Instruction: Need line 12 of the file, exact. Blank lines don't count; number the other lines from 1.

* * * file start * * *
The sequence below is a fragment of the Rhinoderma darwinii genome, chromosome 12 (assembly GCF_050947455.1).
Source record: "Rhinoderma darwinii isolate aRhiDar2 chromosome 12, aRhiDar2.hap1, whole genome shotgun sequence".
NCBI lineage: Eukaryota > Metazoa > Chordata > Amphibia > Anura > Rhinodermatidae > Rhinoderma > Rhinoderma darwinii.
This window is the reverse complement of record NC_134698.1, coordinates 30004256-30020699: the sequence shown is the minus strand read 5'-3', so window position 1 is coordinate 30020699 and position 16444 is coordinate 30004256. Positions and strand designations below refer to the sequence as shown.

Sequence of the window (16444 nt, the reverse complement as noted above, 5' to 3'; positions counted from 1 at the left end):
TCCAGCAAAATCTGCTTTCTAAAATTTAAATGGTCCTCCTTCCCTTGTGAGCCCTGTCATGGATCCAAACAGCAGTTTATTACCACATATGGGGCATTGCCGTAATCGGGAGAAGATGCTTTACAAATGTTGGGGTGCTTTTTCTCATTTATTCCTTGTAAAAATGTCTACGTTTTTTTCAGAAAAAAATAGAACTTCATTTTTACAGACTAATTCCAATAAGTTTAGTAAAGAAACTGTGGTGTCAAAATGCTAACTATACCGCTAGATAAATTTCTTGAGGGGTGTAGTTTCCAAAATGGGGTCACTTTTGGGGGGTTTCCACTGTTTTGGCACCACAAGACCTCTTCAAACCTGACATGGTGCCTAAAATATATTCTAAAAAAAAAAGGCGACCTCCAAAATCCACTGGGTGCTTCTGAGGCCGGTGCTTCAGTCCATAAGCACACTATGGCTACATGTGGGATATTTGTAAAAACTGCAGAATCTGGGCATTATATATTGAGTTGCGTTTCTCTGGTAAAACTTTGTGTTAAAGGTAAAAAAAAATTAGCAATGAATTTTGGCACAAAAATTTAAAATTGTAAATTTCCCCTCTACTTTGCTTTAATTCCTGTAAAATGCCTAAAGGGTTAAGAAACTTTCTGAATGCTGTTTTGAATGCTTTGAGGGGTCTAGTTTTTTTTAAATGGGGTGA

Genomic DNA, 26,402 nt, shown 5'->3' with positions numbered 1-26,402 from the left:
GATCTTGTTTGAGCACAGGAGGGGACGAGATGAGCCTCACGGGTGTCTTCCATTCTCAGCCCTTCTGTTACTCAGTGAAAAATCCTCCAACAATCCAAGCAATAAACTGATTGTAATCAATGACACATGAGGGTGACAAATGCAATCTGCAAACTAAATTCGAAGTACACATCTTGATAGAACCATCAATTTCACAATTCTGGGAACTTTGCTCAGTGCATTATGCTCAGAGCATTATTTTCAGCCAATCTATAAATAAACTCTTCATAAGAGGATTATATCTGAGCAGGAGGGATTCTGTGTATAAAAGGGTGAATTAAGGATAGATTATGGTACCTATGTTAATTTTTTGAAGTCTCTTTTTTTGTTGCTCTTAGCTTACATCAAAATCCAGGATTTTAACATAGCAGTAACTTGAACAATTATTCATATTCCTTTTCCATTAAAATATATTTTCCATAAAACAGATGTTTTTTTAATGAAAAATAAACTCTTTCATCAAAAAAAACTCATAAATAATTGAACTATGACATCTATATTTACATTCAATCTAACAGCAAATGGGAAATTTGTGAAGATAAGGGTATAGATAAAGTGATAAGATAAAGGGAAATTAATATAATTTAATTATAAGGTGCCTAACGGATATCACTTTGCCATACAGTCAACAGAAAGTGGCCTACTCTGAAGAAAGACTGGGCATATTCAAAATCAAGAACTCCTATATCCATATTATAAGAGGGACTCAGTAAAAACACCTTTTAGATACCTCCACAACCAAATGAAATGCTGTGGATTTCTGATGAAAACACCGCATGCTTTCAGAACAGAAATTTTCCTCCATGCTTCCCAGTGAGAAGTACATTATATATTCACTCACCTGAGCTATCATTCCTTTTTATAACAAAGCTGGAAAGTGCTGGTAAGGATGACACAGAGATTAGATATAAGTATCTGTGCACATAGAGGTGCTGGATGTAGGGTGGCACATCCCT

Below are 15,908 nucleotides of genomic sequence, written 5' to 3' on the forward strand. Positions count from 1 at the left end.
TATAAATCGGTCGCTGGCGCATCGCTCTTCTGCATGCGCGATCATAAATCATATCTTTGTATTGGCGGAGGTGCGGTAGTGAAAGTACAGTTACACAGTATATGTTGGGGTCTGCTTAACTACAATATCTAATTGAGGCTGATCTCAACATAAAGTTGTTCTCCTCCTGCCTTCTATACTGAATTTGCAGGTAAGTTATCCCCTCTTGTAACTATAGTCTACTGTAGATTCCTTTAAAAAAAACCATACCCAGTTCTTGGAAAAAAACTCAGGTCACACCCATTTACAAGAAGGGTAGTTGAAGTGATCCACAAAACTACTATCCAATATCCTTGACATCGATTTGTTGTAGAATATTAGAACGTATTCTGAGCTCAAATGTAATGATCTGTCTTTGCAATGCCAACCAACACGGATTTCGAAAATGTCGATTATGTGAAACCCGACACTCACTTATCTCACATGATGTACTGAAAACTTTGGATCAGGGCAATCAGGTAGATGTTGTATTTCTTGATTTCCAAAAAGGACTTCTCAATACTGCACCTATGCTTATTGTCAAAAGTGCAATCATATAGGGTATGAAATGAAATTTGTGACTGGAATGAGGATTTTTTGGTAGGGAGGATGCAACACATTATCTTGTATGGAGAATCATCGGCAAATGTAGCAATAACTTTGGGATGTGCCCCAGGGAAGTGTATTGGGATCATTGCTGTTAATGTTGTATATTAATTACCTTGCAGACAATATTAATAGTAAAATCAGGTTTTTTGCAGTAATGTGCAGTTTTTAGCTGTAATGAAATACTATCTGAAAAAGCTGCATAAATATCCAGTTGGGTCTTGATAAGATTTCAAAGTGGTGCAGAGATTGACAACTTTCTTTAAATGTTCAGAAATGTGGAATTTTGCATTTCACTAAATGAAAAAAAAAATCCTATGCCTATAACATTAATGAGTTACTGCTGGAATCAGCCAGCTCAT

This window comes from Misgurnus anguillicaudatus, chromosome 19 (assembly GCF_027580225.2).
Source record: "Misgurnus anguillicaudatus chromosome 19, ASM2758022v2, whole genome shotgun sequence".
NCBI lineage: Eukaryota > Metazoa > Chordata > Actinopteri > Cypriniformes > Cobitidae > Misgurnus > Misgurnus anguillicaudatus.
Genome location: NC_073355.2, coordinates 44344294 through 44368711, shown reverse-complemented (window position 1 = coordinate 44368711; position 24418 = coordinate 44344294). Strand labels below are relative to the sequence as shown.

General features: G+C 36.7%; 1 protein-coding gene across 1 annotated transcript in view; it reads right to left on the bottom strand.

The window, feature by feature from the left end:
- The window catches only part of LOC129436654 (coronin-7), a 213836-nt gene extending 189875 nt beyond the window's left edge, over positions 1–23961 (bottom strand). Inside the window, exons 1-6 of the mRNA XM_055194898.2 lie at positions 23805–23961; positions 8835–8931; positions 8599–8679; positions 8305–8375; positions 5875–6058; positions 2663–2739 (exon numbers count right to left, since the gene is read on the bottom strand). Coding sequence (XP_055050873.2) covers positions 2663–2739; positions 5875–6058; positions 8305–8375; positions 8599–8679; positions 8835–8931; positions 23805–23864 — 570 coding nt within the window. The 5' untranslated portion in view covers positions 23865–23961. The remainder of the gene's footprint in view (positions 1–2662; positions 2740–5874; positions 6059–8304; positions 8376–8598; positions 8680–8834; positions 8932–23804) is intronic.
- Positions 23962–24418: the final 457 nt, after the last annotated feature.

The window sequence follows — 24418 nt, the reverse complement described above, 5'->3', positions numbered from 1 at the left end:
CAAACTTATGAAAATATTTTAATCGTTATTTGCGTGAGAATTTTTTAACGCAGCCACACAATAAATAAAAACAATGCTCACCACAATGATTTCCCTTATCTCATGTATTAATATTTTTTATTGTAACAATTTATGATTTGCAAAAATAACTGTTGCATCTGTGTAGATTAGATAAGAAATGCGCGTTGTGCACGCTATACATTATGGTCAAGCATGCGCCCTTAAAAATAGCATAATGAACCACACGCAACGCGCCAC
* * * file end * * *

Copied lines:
Source record: "Misgurnus anguillicaudatus chromosome 19, ASM2758022v2, whole genome shotgun sequence".